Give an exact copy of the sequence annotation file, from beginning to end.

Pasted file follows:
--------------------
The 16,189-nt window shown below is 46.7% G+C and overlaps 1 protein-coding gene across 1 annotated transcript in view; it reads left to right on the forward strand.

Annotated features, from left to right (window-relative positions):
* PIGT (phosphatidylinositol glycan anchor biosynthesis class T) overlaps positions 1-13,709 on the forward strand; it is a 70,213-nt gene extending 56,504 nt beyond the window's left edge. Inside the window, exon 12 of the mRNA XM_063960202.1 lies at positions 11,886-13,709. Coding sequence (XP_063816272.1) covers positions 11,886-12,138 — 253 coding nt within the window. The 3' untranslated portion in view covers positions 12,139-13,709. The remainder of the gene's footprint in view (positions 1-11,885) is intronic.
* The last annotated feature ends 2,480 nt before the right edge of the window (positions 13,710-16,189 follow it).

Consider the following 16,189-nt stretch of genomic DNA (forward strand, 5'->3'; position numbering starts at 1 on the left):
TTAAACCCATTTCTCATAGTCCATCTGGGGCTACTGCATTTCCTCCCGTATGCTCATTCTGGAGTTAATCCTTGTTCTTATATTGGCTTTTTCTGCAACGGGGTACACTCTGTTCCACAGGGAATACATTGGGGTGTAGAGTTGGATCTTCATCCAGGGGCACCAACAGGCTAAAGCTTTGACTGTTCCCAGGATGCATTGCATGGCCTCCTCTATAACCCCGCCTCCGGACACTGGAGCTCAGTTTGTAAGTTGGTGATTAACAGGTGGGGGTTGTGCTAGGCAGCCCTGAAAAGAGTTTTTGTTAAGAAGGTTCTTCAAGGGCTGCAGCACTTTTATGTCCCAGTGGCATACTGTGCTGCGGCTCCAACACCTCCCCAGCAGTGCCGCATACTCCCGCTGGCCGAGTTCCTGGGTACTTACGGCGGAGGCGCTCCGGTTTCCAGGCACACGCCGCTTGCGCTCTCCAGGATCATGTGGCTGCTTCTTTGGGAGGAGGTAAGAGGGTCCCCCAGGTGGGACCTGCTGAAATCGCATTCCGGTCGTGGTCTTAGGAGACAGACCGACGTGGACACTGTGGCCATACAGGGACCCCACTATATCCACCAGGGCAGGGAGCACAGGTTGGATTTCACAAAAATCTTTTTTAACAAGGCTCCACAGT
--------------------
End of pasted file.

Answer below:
The 16,189-nt window shown below is 46.7% G+C and overlaps 1 protein-coding gene across 1 annotated transcript in view; it reads left to right on the forward strand.

Annotated features, from left to right (window-relative positions):
* PIGT (phosphatidylinositol glycan anchor biosynthesis class T) overlaps positions 1-13,709 on the forward strand; it is a 70,213-nt gene extending 56,504 nt beyond the window's left edge. Inside the window, exon 12 of the mRNA XM_063960202.1 lies at positions 11,886-13,709. Coding sequence (XP_063816272.1) covers positions 11,886-12,138 — 253 coding nt within the window. The 3' untranslated portion in view covers positions 12,139-13,709. The remainder of the gene's footprint in view (positions 1-11,885) is intronic.
* The last annotated feature ends 2,480 nt before the right edge of the window (positions 13,710-16,189 follow it).

Consider the following 16,189-nt stretch of genomic DNA (forward strand, 5'->3'; position numbering starts at 1 on the left):
TTAAACCCATTTCTCATAGTCCATCTGGGGCTACTGCATTTCCTCCCGTATGCTCATTCTGGAGTTAATCCTTGTTCTTATATTGGCTTTTTCTGCAACGGGGTACACTCTGTTCCACAGGGAATACATTGGGGTGTAGAGTTGGATCTTCATCCAGGGGCACCAACAGGCTAAAGCTTTGACTGTTCCCAGGATGCATTGCATGGCCTCCTCTATAACCCCGCCTCCGGACACTGGAGCTCAGTTTGTAAGTTGGTGATTAACAGGTGGGGGTTGTGCTAGGCAGCCCTGAAAAGAGTTTTTGTTAAGAAGGTTCTTCAAGGGCTGCAGCACTTTTATGTCCCAGTGGCATACTGTGCTGCGGCTCCAACACCTCCCCAGCAGTGCCGCATACTCCCGCTGGCCGAGTTCCTGGGTACTTACGGCGGAGGCGCTCCGGTTTCCAGGCACACGCCGCTTGCGCTCTCCAGGATCATGTGGCTGCTTCTTTGGGAGGAGGTAAGAGGGTCCCCCAGGTGGGACCTGCTGAAATCGCATTCCGGTCGTGGTCTTAGGAGACAGACCGACGTGGACACTGTGGCCATACAGGGACCCCACTATATCCACCAGGGCAGGGAGCACAGGTTGGATTTCACAAAAATCTTTTTTAACAAGGCTCCACAGT